Fraud is always bad news, but the stakes can be even higher for smaller operators who may have fewer contingency funds. There’s really no way around it: Online travel agents need to enlist a payments-processing partner that offers state-of-the-art fraud mitigation tools, understands the unique set of risks affecting the travel industry and takes a proactive approach in identifying suspicious transactions — all so risks can be extinguished before they become threats.
Consumer Demand and the Globalization of Travel
More and more travelers are looking for their next big adventure, and thanks to the global travel culture, trips are getting easier than ever to find (and afford). This presents travel agents with ample new opportunities, but it also introduces significant new challenges.
Travel agents looking to expand into new territories must have the flexibility to handle a number of different payment methods, many of them entirely new. Cards are still king in most of the world, but eWallets are gaining traction, particularly in Asia and the Pacific. If agents can’t take payments in a region’s most popular form, they risk losing that market altogether.
Globalization also means that agents must navigate uncharted legal and regulatory landscapes. This is another area in which choosing the right payments processor makes a huge difference. The experts can provide everything an agent needs to accept and process payments globally, and in a secure and compliant environment.
Complex Cross-Border B2B Payments
It’s impossible to do the work of a travel agent without the ability to exchange money, what with global suppliers dispersed across various countries and currencies. But doing that with minimal risk, cost and regulatory headaches is no small feat, and factors like fluctuating FX rates, geopolitical shake-ups, lengthy settlement times, hefty transaction fees and ever-evolving fraud risks make it even more complex. This is another area in which teaming up with a reputable payment service provider is key.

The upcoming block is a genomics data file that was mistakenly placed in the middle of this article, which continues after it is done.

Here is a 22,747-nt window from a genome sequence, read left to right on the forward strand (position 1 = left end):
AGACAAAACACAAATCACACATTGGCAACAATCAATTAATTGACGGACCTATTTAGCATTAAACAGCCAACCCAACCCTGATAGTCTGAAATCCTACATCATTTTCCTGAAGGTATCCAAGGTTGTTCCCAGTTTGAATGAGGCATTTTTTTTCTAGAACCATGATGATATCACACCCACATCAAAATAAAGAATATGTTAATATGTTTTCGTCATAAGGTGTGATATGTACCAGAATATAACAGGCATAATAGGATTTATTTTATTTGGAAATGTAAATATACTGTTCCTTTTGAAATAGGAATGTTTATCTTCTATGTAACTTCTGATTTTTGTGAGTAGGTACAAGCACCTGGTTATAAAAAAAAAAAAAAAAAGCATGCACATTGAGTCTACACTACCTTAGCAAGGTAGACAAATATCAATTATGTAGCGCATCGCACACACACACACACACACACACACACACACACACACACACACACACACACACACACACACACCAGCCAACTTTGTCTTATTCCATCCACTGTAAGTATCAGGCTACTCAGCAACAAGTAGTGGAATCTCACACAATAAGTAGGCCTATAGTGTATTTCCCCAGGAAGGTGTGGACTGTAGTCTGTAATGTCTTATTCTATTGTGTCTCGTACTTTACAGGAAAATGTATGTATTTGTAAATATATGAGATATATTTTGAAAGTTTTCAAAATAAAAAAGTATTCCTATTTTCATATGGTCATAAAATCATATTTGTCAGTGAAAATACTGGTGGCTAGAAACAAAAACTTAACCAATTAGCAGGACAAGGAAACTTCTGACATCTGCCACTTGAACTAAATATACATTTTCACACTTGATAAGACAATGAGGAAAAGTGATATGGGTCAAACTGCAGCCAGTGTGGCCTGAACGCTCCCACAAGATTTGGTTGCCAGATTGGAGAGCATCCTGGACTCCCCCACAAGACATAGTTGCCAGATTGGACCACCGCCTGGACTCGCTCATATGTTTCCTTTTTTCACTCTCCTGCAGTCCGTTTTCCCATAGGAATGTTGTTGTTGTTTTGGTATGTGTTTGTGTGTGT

When consumers pay for a vacation, their funds are held in a trust account until the travel agent delivers on its end of the contract — that is, the trip as described. This is done in accordance with The Package Travel, Package Holidays and Package Tours Regulations 1992.
The trust account protects consumers financially in case the travel agent goes out of business or something else goes wrong. But for the agent, it introduces a wide gap between taking a booking and getting paid.
Agents can no longer get away with not offering a wide range of payment methods, around-the-clock support and best-in-class fraud and risk management.
Payments are a critical part of the consumer experience yet are often seen as less of a priority than other consumer-facing business assets, like websites, mobile apps or a social media presence. For forward-thinking travel agents looking to stay ahead in an extremely competitive market, a payment system that not only works, but is flexible and primed for growth, is essential.
By working with an acquirer that understands the complexities of the travel supply chain and offers all the essential elements to support growth within the sector, travel agents can turn would-be challenges into profitable opportunities.